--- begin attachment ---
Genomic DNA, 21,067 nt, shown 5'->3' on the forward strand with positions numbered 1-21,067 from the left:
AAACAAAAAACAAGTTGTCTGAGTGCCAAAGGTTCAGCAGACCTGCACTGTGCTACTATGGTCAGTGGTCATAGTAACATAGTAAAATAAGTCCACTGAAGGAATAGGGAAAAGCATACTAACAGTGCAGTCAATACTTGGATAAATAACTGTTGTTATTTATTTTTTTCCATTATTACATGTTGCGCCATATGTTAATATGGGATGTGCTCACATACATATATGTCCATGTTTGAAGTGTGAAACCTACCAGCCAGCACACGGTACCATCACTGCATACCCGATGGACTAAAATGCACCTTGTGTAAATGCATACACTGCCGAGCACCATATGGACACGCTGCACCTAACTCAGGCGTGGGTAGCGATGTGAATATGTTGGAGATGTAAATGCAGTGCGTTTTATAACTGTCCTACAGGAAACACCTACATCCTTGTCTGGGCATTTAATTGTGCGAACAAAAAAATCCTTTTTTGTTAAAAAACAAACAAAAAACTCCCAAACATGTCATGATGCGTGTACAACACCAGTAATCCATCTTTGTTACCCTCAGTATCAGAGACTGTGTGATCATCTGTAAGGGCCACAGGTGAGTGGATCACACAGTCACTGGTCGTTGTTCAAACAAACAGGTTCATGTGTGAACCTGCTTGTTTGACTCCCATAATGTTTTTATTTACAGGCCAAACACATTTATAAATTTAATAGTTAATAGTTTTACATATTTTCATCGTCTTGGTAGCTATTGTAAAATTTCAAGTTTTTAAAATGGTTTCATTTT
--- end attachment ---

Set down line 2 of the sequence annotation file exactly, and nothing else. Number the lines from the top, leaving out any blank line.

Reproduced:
AAACAAAAAACAAGTTGTCTGAGTGCCAAAGGTTCAGCAGACCTGCACTGTGCTACTATGGTCAGTGGTCATAGTAACATAGTAAAATAAGTCCACTGAAGGAATAGGGAAAAGCATACTAACAGTGCAGTCAATACTTGGATAAATAACTGTTGTTATTTATTTTTTTCCATTATTACATGTTGCGCCATATGTTAATATGGGATGTGCTCACATACATATATGTCCATGTTTGAAGTGTGAAACCTACCAGCCAGCACACGGTACCATCACTGCATACCCGATGGACTAAAATGCACCTTGTGTAAATGCATACACTGCCGAGCACCATATGGACACGCTGCACCTAACTCAGGCGTGGGTAGCGATGTGAATATGTTGGAGATGTAAATGCAGTGCGTTTTATAACTGTCCTACAGGAAACACCTACATCCTTGTCTGGGCATTTAATTGTGCGAACAAAAAAATCCTTTTTTGTTAAAAAACAAACAAAAAACTCCCAAACATGTCATGATGCGTGTACAACACCAGTAATCCATCTTTGTTACCCTCAGTATCAGAGACTGTGTGATCATCTGTAAGGGCCACAGGTGAGTGGATCACACAGTCACTGGTCGTTGTTCAAACAAACAGGTTCATGTGTGAACCTGCTTGTTTGACTCCCATAATGTTTTTATTTACAGGCCAAACACATTTATAAATTTAATAGTTAATAGTTTTACATATTTTCATCGTCTTGGTAGCTATTGTAAAATTTCAAGTTTTTAAAATGGTTTCATTTT